Volume One 2012 focusing on themes from 2011
The Auditor-General, Mr Peter Achterstraat, today released his Volume One Report to Parliament for 2012. The report includes a summary of key issues from his 2011 financial audits of NSW Government agencies’ financial statements, recent performance audits and reviews of information systems.
Below standard financial reporting (pgs 16 to 22)
NSW Government agencies continue to submit financial reports for audit with numerous errors and incorrect accounting treatments.
‘I identified 1,256 misstatements, of which 540 needed to be corrected by agencies before I could issue my audit opinions. There were 25 errors each exceeding $20 million’, Mr Achterstraat said.
‘I have made many recommendations for a number of years to improve the quality and the timeliness of financial reporting in NSW Government agencies. Agencies’ financial reporting systems, risk management processes and the quality of accounting and finance personnel all need to improve’, said Mr Achterstraat.
‘To meet the needs of the 21st century it is important that all agencies have access to suitably qualified and technically competent accounting and finance staff’, he added.
Asset management needs to improve (pgs 12, 14 & 23)
The NSW public sector has over $200 billion in buildings and infrastructure that are crucial to delivering government services. All require maintenance and periodic upgrades or replacement.
‘I am concerned whether the State is managing its assets properly. I could only find limited published information on how quickly assets are being renewed relative to them being used up – one of the fundamental pieces of information necessary to properly manage assets’, Mr Achterstraat said.
‘At an agency level, I have made many recommendations on how to better manage assets, ranging from agencies’ properly identifying what assets they have, to properly reviewing the useful life of assets so they can adequately provide for their maintenance, upgrade or replacement’, he added.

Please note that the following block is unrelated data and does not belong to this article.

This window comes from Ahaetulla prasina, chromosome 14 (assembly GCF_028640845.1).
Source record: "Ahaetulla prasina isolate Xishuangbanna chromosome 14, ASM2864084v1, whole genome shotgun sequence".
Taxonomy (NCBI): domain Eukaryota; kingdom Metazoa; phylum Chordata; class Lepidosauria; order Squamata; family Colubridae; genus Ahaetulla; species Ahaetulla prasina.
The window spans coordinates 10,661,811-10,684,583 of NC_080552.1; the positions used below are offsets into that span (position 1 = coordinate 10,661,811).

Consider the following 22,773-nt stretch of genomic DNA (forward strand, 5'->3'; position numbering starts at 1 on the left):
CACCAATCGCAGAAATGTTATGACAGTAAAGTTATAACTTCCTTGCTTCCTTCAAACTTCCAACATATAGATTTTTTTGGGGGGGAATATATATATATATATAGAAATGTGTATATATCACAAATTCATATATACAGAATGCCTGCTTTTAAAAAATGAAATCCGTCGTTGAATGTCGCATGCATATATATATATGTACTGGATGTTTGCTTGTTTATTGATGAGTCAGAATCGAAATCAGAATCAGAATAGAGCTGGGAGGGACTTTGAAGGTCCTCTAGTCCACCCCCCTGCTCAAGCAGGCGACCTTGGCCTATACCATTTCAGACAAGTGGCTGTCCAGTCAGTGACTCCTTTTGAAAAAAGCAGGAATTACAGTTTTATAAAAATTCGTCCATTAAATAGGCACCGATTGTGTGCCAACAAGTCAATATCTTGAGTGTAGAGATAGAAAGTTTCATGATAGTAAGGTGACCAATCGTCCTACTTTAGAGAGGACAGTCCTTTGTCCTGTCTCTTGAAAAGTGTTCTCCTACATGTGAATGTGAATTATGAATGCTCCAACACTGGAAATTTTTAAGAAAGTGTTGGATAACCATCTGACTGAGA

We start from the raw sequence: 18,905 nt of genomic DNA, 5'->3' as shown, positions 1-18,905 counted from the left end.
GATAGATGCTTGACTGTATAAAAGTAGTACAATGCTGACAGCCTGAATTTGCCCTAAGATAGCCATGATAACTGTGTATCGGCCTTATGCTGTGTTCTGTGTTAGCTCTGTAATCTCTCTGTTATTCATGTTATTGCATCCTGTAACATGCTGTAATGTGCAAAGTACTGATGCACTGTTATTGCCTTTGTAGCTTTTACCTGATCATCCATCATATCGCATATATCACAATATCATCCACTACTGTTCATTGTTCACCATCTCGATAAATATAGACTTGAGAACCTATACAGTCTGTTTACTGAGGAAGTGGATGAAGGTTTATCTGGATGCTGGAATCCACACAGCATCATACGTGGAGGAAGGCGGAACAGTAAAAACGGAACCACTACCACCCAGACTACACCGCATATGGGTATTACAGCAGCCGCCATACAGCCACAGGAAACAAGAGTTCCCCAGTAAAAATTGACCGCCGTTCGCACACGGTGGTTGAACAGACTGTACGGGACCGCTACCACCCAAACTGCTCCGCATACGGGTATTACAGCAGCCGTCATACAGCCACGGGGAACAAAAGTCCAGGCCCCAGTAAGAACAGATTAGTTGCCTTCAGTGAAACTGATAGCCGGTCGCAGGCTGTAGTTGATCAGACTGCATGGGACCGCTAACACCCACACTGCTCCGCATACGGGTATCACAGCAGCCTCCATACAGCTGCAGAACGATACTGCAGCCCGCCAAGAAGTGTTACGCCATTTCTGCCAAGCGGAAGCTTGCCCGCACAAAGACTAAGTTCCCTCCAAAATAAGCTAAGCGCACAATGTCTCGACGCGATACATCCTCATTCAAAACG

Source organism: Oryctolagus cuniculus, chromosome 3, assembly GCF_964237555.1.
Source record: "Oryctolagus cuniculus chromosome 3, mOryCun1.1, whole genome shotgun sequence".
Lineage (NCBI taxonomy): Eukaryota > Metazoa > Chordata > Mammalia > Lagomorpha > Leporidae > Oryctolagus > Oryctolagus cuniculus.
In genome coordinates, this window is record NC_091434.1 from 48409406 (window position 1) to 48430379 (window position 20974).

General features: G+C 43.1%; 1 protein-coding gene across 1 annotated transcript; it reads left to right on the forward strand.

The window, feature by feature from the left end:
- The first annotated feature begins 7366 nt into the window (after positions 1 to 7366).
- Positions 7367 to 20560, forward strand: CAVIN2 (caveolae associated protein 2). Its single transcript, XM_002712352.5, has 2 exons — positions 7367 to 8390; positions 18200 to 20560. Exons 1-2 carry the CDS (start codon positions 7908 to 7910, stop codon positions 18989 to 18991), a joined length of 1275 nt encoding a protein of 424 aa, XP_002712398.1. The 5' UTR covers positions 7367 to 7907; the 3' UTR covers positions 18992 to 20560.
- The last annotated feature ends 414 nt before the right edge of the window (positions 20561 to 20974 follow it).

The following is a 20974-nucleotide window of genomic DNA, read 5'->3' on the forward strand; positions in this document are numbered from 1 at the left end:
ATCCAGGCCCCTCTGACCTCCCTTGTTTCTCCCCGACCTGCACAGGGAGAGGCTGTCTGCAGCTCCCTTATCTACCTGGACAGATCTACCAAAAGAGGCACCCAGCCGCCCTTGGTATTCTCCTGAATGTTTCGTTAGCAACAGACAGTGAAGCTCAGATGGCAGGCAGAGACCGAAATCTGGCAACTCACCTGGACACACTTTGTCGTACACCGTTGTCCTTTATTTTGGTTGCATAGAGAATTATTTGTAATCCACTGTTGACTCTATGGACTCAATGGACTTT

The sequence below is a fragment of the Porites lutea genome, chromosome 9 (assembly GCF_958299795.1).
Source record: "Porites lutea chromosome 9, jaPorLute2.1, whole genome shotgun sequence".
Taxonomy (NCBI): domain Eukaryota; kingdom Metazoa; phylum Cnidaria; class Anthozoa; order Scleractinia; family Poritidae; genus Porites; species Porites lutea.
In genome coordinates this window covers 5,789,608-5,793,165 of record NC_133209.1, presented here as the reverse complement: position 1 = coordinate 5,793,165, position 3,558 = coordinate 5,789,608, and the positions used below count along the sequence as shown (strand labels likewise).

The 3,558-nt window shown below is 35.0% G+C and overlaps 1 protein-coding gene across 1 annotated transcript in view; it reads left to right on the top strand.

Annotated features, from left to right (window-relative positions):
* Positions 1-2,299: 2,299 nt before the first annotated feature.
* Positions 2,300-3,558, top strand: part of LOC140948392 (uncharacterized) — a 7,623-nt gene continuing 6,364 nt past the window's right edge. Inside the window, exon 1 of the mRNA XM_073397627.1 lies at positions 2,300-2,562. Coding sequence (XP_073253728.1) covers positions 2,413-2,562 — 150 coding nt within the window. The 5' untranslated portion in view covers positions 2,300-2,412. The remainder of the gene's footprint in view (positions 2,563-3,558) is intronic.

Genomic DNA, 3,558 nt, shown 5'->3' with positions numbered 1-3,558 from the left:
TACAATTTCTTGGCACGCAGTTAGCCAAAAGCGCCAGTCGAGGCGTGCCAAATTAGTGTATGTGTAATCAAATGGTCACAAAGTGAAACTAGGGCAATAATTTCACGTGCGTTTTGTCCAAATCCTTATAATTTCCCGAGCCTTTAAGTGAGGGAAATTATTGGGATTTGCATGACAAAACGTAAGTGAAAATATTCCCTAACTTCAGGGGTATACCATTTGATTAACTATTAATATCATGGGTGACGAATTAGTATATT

Weak IT services contract management at the former RTA (p 36 to 40)
‘I investigated a complaint that the former Roads and Traffic Authority (RTA) had wasted taxpayers’ money by not properly managing two large, long-term information technology services contracts’, Mr Achterstraat said.
‘I found weaknesses in RTA’s contract management’, said Mr Achterstraat. ‘RTA failed to do enough to claim rebates from one contractor. They also paid for services that were not provided by another contractor - in one case, I identified a potential overpayment of $112,000’, Mr Achterstraat said.
‘My findings on two significant contracts made me doubt whether RTA was effectively managing its other IT services contracts and getting value for money’, he added.
Finance Systems at Risk (pgs 26 & 27)
'I am concerned about the State’s readiness to recover its financial systems’, said Mr Achterstraat. ‘Nearly 1 in 5 of the State’s largest agencies do not have a disaster recovery plan for their financial systems, while nearly a half of the rest have not tested a significant portion of these plans in the last 12 months’, he added. 'Disaster recovery plans must be well constructed and regularly tested’, Mr Achterstraat said.
Barry Underwood, on 02 9275 7220 or 0403 073 664 and email firstname.lastname@example.org